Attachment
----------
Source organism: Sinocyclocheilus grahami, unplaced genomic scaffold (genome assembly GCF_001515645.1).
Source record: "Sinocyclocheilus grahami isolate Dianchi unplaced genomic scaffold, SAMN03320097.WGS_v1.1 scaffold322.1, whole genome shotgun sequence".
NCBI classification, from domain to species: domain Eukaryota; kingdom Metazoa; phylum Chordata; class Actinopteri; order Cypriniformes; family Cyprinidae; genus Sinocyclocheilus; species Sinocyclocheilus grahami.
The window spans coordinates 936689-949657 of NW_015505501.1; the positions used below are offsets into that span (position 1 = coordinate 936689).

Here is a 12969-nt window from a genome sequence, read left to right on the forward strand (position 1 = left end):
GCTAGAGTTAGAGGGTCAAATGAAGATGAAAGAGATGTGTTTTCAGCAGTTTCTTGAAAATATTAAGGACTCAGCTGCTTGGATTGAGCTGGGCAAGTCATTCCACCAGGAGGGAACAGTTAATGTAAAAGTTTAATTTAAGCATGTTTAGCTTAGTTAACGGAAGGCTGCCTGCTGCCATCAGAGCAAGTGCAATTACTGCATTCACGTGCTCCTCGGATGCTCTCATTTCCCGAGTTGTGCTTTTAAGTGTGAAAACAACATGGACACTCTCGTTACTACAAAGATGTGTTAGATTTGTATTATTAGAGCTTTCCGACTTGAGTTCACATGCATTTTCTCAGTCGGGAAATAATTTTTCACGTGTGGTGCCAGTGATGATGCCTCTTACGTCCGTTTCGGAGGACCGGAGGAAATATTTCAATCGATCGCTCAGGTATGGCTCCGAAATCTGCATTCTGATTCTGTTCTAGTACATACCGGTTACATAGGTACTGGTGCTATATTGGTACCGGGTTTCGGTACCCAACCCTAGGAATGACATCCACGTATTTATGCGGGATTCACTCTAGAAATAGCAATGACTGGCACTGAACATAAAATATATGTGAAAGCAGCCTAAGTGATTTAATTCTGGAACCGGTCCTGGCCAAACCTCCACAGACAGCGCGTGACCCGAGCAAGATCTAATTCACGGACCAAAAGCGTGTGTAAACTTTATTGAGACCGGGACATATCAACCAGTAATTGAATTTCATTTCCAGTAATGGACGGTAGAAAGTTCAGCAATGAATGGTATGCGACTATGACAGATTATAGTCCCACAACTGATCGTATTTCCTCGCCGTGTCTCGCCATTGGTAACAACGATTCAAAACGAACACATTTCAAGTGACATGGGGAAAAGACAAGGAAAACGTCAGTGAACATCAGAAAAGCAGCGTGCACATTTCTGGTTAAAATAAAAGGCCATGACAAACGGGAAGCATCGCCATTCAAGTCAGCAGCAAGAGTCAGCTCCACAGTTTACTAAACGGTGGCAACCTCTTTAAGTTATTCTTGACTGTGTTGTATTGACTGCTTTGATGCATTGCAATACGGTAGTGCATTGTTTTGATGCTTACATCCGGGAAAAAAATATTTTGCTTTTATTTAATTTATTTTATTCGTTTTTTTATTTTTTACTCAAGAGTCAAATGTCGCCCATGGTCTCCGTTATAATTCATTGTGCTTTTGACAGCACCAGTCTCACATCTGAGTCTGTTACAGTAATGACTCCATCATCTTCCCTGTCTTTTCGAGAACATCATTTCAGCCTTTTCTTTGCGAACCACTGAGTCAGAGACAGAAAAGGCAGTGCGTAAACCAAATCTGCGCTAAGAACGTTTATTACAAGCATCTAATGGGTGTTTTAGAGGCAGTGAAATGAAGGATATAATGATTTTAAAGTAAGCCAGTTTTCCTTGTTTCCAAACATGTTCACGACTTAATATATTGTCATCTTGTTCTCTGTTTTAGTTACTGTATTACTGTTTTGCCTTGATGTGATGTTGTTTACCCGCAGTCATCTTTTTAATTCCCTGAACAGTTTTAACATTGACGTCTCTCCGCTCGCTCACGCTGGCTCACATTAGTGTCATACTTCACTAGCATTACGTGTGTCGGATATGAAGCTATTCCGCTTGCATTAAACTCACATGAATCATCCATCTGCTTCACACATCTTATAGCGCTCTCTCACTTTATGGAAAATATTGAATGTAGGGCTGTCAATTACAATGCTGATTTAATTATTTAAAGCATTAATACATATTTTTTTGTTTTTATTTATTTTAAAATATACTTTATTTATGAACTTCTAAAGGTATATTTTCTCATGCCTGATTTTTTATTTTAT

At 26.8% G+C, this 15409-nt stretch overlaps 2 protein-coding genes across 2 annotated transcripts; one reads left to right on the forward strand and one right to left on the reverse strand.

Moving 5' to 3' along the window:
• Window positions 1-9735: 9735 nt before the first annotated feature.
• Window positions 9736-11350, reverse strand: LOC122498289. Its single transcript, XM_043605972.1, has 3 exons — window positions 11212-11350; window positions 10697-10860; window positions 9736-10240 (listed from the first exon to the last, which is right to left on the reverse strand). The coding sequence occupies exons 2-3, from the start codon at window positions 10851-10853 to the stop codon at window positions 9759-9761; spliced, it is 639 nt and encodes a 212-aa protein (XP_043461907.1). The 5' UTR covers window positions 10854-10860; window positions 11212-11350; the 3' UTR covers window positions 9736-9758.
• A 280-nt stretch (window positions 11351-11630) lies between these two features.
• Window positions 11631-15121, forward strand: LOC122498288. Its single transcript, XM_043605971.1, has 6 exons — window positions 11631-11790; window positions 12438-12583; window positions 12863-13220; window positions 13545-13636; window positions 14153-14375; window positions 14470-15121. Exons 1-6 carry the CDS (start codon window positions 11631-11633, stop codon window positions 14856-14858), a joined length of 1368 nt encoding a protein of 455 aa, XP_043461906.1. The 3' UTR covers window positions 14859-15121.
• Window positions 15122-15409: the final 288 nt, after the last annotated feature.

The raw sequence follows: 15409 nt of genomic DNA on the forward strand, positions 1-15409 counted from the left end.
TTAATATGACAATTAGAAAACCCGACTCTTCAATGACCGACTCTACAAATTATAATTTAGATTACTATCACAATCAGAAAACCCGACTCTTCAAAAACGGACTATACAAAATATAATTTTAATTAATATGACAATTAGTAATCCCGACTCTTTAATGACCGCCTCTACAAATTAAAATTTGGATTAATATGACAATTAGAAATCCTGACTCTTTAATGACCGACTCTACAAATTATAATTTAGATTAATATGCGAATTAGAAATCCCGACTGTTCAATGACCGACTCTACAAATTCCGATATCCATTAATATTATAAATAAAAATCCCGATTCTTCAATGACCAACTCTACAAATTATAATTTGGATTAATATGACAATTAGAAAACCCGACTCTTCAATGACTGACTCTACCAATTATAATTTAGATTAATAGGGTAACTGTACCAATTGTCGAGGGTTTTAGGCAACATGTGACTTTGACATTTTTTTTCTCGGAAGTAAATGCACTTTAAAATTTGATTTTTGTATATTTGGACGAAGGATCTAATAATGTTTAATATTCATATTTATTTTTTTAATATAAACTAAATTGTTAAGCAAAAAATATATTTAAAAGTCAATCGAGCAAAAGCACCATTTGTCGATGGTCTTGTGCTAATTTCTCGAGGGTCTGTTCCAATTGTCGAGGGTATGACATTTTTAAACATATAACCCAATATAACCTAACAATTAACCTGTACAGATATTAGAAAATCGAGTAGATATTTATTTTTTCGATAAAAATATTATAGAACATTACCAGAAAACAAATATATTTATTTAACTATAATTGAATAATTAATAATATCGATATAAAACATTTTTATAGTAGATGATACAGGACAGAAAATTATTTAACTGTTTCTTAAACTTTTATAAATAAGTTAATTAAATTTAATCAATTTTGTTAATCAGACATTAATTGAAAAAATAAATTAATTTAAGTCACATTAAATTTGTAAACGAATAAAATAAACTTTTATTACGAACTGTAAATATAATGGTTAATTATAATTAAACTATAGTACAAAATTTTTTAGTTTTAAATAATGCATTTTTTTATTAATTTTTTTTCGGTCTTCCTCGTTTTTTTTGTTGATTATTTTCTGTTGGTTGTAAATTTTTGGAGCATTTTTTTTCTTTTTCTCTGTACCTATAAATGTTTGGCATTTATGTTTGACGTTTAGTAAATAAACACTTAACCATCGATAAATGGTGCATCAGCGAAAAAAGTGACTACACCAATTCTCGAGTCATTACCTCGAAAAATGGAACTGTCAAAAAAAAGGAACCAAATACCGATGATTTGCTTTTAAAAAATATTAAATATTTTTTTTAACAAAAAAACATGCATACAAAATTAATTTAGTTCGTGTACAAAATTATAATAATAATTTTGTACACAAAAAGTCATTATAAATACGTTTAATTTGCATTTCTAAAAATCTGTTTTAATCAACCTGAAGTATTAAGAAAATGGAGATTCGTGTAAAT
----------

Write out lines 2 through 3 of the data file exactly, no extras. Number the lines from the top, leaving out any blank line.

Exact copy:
Source record: "Sinocyclocheilus grahami isolate Dianchi unplaced genomic scaffold, SAMN03320097.WGS_v1.1 scaffold322.1, whole genome shotgun sequence".
NCBI classification, from domain to species: domain Eukaryota; kingdom Metazoa; phylum Chordata; class Actinopteri; order Cypriniformes; family Cyprinidae; genus Sinocyclocheilus; species Sinocyclocheilus grahami.